TONY COZIER: The greatest Test series?
IT WAS INEVITABLE that the current Ashes series should have been preceded by an exultant outpouring of nostalgia from one side.
It is the tenth anniversary of England’s recapture, after 16 frustrating years, of their most treasured prize from their oldest, most antagonistic opponents, Australia.
The 2-1 triumph was all the more satisfying as it was achieved at home in a bruising, pulsating contest that captivated an increasingly disillusioned sporting public.
The experience is recent enough for it to be still widely acclaimed in the English media, as it was at the time, as “the greatest series of them all”. The spellbinding contest that was the second Test at Edgbaston, won by England by two runs on a still debated catch after a comprehensive loss at Lord’s, remains “the greatest Test” in the contemporary reviews.
Wisden’s editor Matthew Engel’s assertion in the 2006 edition that it “surpassed every previous series in cricket history on any indicator you choose” typified the general elation.
The Independent’s Stephen Brenkley claimed that “if there has been a more compelling series, history forgot to record it”.
The forgetfulness was not history’s but Brenkley’s and the majority who shared his notion then and those who do now. Perhaps memories were blurred by the hiatus after the West Indies’ equally riveting and significant series in Australia in 1960-61.
To borrow Engel’s terminology, on any indicator you choose it certainly stands alongside the 2005 Ashes as “the greatest Test series of them all”; there are cogent arguments for placing it ahead of it.
It began with Test cricket’s first ‘tie’, followed by a victory apiece in the next two matches. It climaxed with Australia’s last-wicket pair hanging on for an hour and a half in the fourth Test in Adelaide to earn the draw that set up the last at the MCG as the decider in which Australia scrambled home by two wickets before record crowds (274 404 over the five days, 90 800 on the Saturday).
E.M.Wellings, a noted English writer on the game not known for flattery or hyperbole, described the tie with the excitement of a schoolboy: “I was there. I saw it all . . . it was the Greatest Test Match, the Greatest Cricket Match and surely the Greatest Game ever played with a ball.”
Johnnie Moyes, the renowned writer and ABC radio commentator, labelled it “the most wonderful cricket tour Australia has known”.
It was played at breakneck speed throughout. There were 133 (eight-ball) overs in one day’s six hours; the average never fell much below 14 overs an hour (18 overs at today’s rate).
I was a 20-year-old on the sports desk of the Barbados Daily News at the time, following the fascinating events on the other side of the planet through the ABC commentaries of Moyes, Alan McGilvray and Michael Charlton. Like every West Indian, I was conscious of a host of sociological reasons that embellished the cricket itself.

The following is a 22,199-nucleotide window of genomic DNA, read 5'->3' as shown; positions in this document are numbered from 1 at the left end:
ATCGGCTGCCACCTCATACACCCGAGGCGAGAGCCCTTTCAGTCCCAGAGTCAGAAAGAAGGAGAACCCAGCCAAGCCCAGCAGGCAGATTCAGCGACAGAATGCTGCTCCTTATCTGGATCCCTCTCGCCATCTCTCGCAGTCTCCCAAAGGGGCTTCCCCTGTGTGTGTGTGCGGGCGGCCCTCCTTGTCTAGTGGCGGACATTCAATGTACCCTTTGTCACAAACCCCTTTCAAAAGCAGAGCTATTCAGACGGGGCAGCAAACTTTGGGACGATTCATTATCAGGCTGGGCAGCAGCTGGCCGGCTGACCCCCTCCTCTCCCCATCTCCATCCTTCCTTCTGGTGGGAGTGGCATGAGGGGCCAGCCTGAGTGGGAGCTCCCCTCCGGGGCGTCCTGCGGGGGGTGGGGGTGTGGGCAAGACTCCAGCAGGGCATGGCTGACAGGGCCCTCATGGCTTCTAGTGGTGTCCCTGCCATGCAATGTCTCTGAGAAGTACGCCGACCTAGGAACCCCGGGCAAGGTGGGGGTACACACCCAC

They were led, belatedly for the first time on tour, by a black captain, Frank Worrell, one of the famed Three Ws batting combination long since recognised as an exceptional cricketer. He unified a youthful team that played under the flag of the recent, as it turned out, short-lived West Indies Federation. In Australia, the white immigration policy was still in place.
At the end of a series that former Australian batsman Jack Fingleton termed “this rosy dawn of a cricket renaissance”, the Australia Cricket Board struck the Frank Worrell Trophy for perpetual competition between the teams.
After Worrell spoke during its presentation to his Australian counterpart Richie Benaud, hundreds of spectators in front of the pavilion at the Melbourne Cricket Ground broke into “For he’s a Jolly Good Fellow”. On the eve of the West Indies’ departure a few days later, an estimated 200 000 lined the streets of Melbourne to cheer them as they were driven in an open-top motorcade to a mayoral reception.
Four decades on, I experienced first-hand the comparable impact of the Ashes series during a couple of weeks in England on the way home from a West Indies tour of Sri Lanka.
The papers, usually completely preoccupied with the start of the football season, devoted reams of newsprint to the cricket instead. Strolling in the sunshine through a north London park, there was the unusual sight of boys and girls playing cricket, not football. The Ashes seemed to be all that my friends, of both sexes, were discussing.
Once back in Barbados, live television coverage showed the wild, prolonged celebrations after a draw in the final Test at the Oval settled the outcome.
The players were paraded through London in an open-top, double-decker bus. Some 50 000 packed Trafalgar Square to hail them. They were entertained by Prime Minister Tony Blair; the Queen issued a note of congratulations and awarded the OBE to every member of the team.
In Melbourne, such adoration was directed at a racially cosmopolitan visiting team that had been beaten; in London, it was reserved for their own heroes who had delivered an unexpected conquest over the seemingly invincible Aussies. There was a subtle but essential difference.
So was 1960-61 or 2005 “the greatest Test series of them all?”
Judgement on the greatest anything is purely subjective; in my subjective West Indian opinion, the answer to the question is clear-cut.
Tony Cozier is the most experienced cricket writer and broadcaster in the Caribbean.